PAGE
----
Amazingly, Rogers almost returned to the ring one final time in 1992. The 71-year-old Rogers was set to face off against another impostor "Nature Boy," Buddy Landell, in Philadelphia, but the match never happened. Sadly, later that year, Rogers passed away due to complications from a heart attack and multiple strokes.

In 1994, Rogers was honored posthumously, inducted into the WWE Hall of Fame by then-WWE Champion Bret Hart. It was a fitting tribute for the man who was the first WWE Champion 30 years earlier, and put a stamp on his legacy as one of the greatest sports-entertainers of all-time.


Ric Flair Harley Race Hulk Hogan Stone Cold Steve Austin The Rock Roddy Piper

Bruno Sammartino Ricky "The Dragon" Steamboat Paul "Mr Wonderful" Orndorff Randy Savage

The Undertaker Shawn Michaels Terry Funk Mick Foley CM Punk Bret "Hitman" Hart

Chris Jericho Brock Lesnar Jake "The Snake" Roberts Diamond Dallas Page Triple H

Andre The Giant Sting


October 2012

WWE still interested in Bruno Sammartino

WWE officials have been trying for years to get Bruno Sammartino into the WWE Hall of Fame, but it's been said that Bruno just isn't interested. It's now being reported that WWE would like to get involved with the rumored Bruno Sammartino life story film that has reportedly been in development for a while now in an attempt to get Bruno more interested in WWE again.


Lanny Poffo interview by Wrestling 101 re Randy "Macho Man" Savage re potential WWE Hall Of Fame induction

When Randy Savage will be inducted in the WWE Hall of Fame: "Well I would like to see that happen but do you know what I would really like, somebody from the WWE to extend me some condolences, nobody has done that yet except one guy, Howard Finkel.

"People from all over the world sent their condolences, wrestling fans, friends, I got phone calls from great people like Bret 'The Hitman' Hart and The Million Dollar Man Ted DiBiase. The first guy I called when I found out the news of Randy's death was The Mouth of the South Jimmy Hart.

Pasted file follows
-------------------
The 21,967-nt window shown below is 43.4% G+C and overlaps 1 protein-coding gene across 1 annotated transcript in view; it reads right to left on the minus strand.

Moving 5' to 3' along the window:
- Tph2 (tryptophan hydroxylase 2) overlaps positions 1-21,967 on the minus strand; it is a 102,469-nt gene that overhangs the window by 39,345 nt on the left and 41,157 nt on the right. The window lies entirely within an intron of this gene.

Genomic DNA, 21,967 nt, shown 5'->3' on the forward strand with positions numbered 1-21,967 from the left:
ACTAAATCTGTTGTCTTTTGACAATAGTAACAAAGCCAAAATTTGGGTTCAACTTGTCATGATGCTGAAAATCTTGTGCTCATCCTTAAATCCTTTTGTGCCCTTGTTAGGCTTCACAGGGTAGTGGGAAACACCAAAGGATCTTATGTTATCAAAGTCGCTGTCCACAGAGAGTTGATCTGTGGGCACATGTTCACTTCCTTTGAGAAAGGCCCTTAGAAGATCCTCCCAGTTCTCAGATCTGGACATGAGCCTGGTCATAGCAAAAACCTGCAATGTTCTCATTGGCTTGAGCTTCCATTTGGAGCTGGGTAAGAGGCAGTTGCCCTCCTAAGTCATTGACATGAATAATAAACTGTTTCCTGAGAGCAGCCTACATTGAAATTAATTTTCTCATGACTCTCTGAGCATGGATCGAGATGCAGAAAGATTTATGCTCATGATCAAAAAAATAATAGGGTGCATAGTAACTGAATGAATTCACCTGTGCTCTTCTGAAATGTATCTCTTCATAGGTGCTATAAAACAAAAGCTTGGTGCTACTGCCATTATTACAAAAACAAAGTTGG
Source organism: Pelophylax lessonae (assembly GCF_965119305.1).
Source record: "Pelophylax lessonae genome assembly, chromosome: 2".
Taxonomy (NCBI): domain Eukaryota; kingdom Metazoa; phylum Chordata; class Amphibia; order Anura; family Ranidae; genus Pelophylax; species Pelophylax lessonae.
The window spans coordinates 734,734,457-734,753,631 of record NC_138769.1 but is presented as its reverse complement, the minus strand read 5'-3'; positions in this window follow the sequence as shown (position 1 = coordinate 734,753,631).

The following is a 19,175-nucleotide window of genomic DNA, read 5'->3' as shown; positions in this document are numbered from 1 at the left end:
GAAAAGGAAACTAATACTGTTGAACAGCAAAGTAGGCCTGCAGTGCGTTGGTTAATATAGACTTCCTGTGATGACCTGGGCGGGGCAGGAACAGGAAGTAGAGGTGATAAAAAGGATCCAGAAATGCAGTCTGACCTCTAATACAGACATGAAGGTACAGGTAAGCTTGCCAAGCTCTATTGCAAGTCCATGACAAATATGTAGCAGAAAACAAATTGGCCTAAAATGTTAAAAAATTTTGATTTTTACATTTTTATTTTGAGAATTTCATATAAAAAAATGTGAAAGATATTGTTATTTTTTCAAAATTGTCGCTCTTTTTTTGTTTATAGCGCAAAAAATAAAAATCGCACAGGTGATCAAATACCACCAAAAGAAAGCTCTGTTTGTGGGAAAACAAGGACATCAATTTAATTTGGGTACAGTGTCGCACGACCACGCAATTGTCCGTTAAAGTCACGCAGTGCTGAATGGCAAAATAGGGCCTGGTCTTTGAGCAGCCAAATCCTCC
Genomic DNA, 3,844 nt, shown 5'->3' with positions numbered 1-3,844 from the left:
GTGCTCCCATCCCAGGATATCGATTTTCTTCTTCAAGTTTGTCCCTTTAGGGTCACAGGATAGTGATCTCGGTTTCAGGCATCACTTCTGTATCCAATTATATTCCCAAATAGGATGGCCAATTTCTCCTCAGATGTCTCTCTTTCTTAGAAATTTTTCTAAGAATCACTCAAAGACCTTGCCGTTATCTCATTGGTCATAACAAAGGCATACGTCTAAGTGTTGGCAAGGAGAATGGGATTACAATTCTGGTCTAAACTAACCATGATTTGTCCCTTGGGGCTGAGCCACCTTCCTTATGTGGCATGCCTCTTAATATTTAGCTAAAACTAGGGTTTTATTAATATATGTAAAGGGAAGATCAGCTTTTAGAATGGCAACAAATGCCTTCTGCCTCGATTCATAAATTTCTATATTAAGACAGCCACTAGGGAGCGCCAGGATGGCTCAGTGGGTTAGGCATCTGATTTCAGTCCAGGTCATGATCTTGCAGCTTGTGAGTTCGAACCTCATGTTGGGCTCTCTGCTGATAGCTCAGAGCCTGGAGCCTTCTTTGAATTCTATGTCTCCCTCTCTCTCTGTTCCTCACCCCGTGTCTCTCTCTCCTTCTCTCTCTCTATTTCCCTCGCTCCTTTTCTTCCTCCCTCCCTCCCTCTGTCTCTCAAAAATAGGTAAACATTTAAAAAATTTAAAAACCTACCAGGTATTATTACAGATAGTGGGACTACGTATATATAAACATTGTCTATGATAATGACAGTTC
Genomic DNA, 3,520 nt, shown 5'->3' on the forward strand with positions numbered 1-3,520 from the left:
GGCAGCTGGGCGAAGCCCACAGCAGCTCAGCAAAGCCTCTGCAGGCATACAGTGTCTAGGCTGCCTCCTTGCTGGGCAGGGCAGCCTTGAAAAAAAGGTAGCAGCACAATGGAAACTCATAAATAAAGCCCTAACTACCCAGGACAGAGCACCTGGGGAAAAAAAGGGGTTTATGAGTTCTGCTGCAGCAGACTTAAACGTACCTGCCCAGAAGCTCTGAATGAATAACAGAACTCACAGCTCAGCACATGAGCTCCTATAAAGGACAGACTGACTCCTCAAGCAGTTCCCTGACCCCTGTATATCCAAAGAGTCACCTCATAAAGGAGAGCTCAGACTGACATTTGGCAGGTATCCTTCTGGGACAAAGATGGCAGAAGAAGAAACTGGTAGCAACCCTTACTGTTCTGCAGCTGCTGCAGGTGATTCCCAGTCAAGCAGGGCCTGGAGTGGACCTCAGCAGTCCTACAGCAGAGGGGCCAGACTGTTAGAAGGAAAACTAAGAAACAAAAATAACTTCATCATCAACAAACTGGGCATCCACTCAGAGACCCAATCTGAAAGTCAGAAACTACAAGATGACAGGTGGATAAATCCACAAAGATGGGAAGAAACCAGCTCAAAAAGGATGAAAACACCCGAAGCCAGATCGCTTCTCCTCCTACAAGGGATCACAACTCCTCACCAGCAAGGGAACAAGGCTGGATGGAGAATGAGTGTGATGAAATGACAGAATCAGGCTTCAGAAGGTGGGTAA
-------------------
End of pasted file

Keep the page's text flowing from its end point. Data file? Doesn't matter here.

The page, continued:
"I know that there was some rivalry and heat, but since my daughter is 28-years-old and my mother is still alive at 85-years-old, I would like to have some condolences if not flowers how about a nice card. Here we are a year and a half since Randy died and we're talking about the Hall of Fame, I'm talking about how I would like some condolences from the WWE.

"My Brother didn't want to go into the Hall of Fame unless his little brother and his father also went in, that's what he wanted and that's what I'm sticking to."

Sting inducted into TNA Wrestling Hall Of Fame 2012; TNA Wrestling Sting profile

Height: 6'2" Weight: 250 pounds
From; Venice Beach, California
Finishing Moves: The Scorpion Deathdrop, The Scorpion Deathlock

In the world of professional wrestling, there are the stars of today, and then there are legends that surpass time. The man called Sting falls into both categories and, in turn, can only be called “The Icon.” Throughout his unparalleled career in professional wrestling, Sting has been a multi-time World Champion, having defeated such stars as Hulk Hogan, Ric Flair, Kurt Angle, and countless others. After a two year hiatus from the ring, Sting exploded back on to the scene in 2006 to reignite an unsettled feud with Jeff Jarrett. Within his first six months in TNA, he captured his 8th Heavyweight Title at TNA’s most illustrious event, Bound for Glory. Sting would continue to mark Bound for Glory as his territory. He captured the TNA World Heavyweight Title three consecutive years at Bound for Glory. Each victory would continue to cement his legacy, as he defeated Jeff Jarrett, Kurt Angle, and Samoa Joe.

At “Slammiversary X,” Sting earned TNA’s inaugural Hall of Fame distinction for his loyalty and unmistakable presence in the ring and out. Truly an “Icon,” Sting continues to stand shoulder to shoulder with Hulk Hogan as a legendary leader of the IMPACT stable of superstars. Though he mostly commands the room with his words these days, don’t be surprised to see Sting stand up to anyone who thinks he’s lost a step over the years. (TNA Wrestling)